Fox News Channel controversies

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Responding to my “death of accountability” post, Shoq says I don’t lay enough blame on the conservative establishment of think tanks and media operations, which exploit traditional media customs of fairness and “objectivity” to advance ideological and/or Republican Party agendas:

I have been railing about the collapse of accountability for years. This article sniffs around the edges of the problem, and makes some important points, but it completely misses the role that right wing think tanks like Heritage, Media Research Center, and of course, Fox News and the broader corporate media have played in the deliberate deconstruction of accountability and social responsibility.

When the public is convinced that there are no empirical facts, and that one version of events is as valid as any other, they become desensitized to the reality of most crimes and their consequences, and are far more compliant and forgiving of those accused of abusing a trust, principle, law, company, office, nation, and population. (more…)

Barge in backyard, Lower Ninth Ward

An all-star lineup of GOP pols has gathered in New Orleans for the Southern Republican Leadership Conference. But do they have any idea where they are?

Here’s what J.C. Watts told the conference-goers:

“Some might think that George W. Bush had his shortcomings,” said Watts, “but let me tell you something — history’s going to be kind to George W. Bush.”

Just up the street from the GOP’s venue at the Hilton Riverside is the New Orleans Convention Center, where tens of thousands of people gathered in the days after Hurricane Katrina and waited in stifling heat without food or water for rescuers who didn’t know they were there. Even though they were on TV.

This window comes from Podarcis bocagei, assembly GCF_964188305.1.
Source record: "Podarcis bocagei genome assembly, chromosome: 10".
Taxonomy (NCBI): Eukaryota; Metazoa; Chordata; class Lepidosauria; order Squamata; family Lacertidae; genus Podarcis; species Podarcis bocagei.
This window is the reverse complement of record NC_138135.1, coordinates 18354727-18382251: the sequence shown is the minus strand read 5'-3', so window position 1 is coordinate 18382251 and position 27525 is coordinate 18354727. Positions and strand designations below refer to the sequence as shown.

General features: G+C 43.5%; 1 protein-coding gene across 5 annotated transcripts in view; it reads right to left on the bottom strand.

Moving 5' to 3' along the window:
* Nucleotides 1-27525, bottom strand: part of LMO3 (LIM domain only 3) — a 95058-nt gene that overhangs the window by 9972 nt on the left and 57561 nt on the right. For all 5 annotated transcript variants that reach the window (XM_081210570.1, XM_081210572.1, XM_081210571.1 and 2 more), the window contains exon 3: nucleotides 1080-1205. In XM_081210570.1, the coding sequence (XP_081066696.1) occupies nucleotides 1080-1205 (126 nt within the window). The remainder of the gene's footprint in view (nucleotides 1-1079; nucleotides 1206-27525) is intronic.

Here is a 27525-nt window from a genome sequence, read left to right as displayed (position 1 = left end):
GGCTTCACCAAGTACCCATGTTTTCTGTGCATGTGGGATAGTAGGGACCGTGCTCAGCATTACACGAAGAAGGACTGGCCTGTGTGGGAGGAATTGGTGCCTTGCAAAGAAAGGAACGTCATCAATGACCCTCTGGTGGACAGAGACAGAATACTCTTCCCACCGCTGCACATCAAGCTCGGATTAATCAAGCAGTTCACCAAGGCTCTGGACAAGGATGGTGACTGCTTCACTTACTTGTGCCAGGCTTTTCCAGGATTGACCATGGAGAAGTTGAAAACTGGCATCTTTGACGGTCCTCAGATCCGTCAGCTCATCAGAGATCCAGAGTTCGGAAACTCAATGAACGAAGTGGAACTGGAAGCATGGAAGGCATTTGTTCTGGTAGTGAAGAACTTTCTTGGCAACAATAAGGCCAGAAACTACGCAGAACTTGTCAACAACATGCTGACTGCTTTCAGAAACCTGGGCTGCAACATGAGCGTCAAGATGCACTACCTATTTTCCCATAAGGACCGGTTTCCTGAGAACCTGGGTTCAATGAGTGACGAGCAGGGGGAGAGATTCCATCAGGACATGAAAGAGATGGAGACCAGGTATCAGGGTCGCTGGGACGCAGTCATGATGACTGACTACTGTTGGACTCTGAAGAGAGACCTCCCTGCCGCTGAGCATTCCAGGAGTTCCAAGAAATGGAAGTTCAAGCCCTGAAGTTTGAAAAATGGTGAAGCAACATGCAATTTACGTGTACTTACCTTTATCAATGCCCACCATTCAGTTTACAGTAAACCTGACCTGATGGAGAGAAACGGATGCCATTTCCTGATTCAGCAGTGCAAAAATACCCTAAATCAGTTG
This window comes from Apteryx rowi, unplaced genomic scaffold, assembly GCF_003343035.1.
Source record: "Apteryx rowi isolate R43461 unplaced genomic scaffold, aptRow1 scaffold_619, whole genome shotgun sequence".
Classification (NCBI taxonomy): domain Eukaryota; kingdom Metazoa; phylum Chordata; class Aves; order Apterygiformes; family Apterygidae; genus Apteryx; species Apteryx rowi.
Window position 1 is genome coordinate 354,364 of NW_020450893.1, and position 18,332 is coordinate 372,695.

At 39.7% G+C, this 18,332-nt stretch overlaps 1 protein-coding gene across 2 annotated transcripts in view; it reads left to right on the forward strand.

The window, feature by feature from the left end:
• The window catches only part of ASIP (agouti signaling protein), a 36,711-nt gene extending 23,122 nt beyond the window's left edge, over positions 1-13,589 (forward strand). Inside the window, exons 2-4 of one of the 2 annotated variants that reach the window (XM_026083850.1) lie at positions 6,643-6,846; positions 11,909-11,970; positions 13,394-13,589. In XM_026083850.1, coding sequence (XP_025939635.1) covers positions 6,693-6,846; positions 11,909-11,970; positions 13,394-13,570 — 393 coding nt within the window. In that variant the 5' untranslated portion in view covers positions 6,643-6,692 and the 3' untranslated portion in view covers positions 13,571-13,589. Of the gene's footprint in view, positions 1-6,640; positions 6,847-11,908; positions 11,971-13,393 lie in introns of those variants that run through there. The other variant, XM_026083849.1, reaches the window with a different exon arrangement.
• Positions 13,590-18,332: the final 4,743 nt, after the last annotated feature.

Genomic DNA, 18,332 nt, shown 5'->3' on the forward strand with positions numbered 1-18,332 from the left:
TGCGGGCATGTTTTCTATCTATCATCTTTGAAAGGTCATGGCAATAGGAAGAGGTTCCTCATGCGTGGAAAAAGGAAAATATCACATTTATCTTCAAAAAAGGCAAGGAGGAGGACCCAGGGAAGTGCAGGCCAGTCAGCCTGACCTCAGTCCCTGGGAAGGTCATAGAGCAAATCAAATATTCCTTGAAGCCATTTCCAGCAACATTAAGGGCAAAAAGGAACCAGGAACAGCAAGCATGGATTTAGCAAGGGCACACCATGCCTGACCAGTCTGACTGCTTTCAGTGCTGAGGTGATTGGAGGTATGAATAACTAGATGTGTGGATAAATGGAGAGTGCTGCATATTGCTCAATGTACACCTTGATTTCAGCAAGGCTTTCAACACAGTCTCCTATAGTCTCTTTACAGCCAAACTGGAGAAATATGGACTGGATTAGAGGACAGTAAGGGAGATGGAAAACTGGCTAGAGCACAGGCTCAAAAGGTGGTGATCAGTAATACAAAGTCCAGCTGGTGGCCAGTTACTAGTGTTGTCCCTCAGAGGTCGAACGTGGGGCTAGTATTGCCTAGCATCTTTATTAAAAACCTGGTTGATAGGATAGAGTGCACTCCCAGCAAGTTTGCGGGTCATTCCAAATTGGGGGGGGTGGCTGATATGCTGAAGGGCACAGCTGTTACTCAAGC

That was probably the low point in a catastrophic breakdown of government capacities at all levels – local, state, and federal. (more…)

"Republican Party Elephant" logo

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Over the past couple of months I’ve had a series of email exchanges over health care reform with a friend with a libertarian orientation. He is not a tea partier by any means. But he doesn’t trust the government to do anything right. This point of view certainly has some validity – the federal government screws a lot up. But it makes having a discussion hard. Argue that government actually can do something and you’ll face incredulity and contempt. End of discussion.

On the right there are Tea Partiers who think Stalinism and/or National Socialism are imminent. And there are conservatives with a firmer grounding in reality who think Barack Obama’s policies will lead us all to fiscal ruination – or simply that fiscal ruination is inevitable no matter who is running things.

This is cynicism. And maybe this is an obvious point. But cynicism is an essential and perhaps under-appreciated element in why so many who consider themselves conservative openly profess contempt or hatred for the government, and in the Republican Party’s disengagement from policy and governing.

You know the backstory here. (more…)

So the American Enterprise Institute has parted ways with David Frum, one of a vanishingly small number of prominent conservatives willing to openly criticize the conservative movement. A few days back he stated the obvious: the Republican obstructionist strategy on health care reform was a disaster on both substance and on the politics. Today, he’s out at AEI, a key locus of movement conservatism.

This is a short-sighted move. George W. Bush left the conservative movement and Republican Party in an awful mess. The main things that have altered their fortunes of late have been the terrible economic conditions and the historic political cycle, both of which point to significant GOP gains in the 2010 elections.

But those things have masked and even exacerbated the ongoing intellectual disarray on the Right. Frum is one of the few conservatives who sees rather clearly that the Right’s current agenda is outmoded and self-destructive, and he wasn’t shy about saying so. (I should say, the Right’s domestic economic agenda. Frum remains an unreconstructed neoconservative on foreign affairs, which I don’t think is a good approach to domestic politics or an effective geopolitical strategy.)

I’d call your attention not just to the fact of his departure, but the way it was handled and explained. (more…)


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